Craig Kimbrel is on the path to becoming the richest closer in baseball history. When his arbitration case is decided, the 25-year-old closer may earn $9 million in his first year at the negotiating table. As of now, the arbitration record for a closer is the $12 million secured by Jonathan Papelbon in his third year of arbitration.

Kimbrel, two years ahead of that record pace, will likely surpass Papelbon’s four-year, $52 million free-agent contract. By 2017, estimating a yearly salary of $17 million for Kimbrel isn’t difficult. 

Since the 2012 All-Star break, Mike Minor has pitched 286 innings, posted a 2.96 ERA, 1.04 WHIP, 4.00 SO/BB and 7.8 K/9. Those numbers put him in select company among starting pitchers in the sport, specifically when it comes to ERA. In 2013, only 13 starters pitched to an ERA lower. 

By 2017, Minor will be in his final year before free agency, barring a long-term extension. Finding compensating for future arbitration-eligible pitchers is difficult, but after earning $3.85 million as a super-two player this winter, future salaries could skyrocket for the 26-year-old lefty.

Last year, during his age-22 season, Julio Teheran posted a 3.78 SO/BB rate. That feat has been been matched by only five other pitchers in the history of the sport. Their names: Walter Johnson, Bert Blyleven, Mark Prior, Madison Bumgarner and Mat Latos.

If Teheran continues on this path and becomes a top-of-the rotation arm, the Braves would be wise to buyout his arbitration years and early free-agent trips. If Frank Wren looks at that list, Madison Bumgarner‘s contract extension in San Francisco will stand out. By 2017, Teheran will be in arbitration for the second time. Bumgarner‘s extension netted him $6.75 million at the same juncture.

Andrelton Simmons’ future earnings are hard to predict, but this much is clear: If his value progresses over the next few years, the slick-fielding shortstop could break the bank in arbitration by 2017. Last year, Simmons was worth 6.7 bWAR during his age-23 season. In the history of baseball, only three shortstopsCal Ripken, Arky Vaughan and Joe Cronin—have exceeded that value at the same age.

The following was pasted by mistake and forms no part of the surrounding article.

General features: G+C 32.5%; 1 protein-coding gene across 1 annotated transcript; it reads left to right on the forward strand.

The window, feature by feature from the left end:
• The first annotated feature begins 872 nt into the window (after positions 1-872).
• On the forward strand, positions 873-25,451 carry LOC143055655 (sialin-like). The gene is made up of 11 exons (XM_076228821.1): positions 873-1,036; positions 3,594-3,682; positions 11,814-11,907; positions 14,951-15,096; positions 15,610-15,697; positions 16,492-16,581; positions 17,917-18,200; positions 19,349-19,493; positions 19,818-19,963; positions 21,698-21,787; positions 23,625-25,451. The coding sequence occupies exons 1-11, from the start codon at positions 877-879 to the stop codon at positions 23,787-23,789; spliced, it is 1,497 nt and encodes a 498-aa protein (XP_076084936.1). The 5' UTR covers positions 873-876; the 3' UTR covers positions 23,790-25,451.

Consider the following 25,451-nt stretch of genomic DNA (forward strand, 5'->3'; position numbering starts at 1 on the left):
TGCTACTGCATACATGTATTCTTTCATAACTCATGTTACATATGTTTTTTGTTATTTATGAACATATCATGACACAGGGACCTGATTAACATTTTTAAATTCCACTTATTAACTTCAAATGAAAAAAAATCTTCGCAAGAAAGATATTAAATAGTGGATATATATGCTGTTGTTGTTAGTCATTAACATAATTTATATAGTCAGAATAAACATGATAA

Three notable shortstops that ranked below Simmons: Derek Jeter, Alex Rodriguez and Jose Reyes. 

When long-term contracts arrived for those young stars, Reyes’ six-year, $106 million deal was by far the least lucrative among the trio of up-the-middle stars.

As of this moment, the Braves have $37.9 million committed to their 2017 payroll, per Cot’s Baseball Contracts.

Clearly, the team will need to take more than just B.J. Upton and Freddie Freeman into the new stadium. In order to keep together an outstanding young core, at least another $60-80 million will need to be allotted just for the young pieces on the roster. 

When factoring in the needs for the rest of the roster—including 60 percent of a rotation and four everyday position players—the Braves likely need to move toward a $140 million payroll to keep the core happy and in Atlanta.

Heading into the 2014 season, the Braves are a good team with a bright future. Eventually, major decisions will have to come and the business model will be significantly altered.

If it’s not, stars like Craig Kimbrel and Jason Heyward won’t accompany Freddie Freeman into the next chapter of Braves baseball.

Agree? Disagree?

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Statistics courtesy of Baseball-Reference and FanGraphs, unless otherwise noted. All contract figures courtesy of Cot’s Baseball Contracts. Arbitration numbers and projections courtesy of MLB Trade Rumors. Roster projections courtesy of MLB Depth Charts.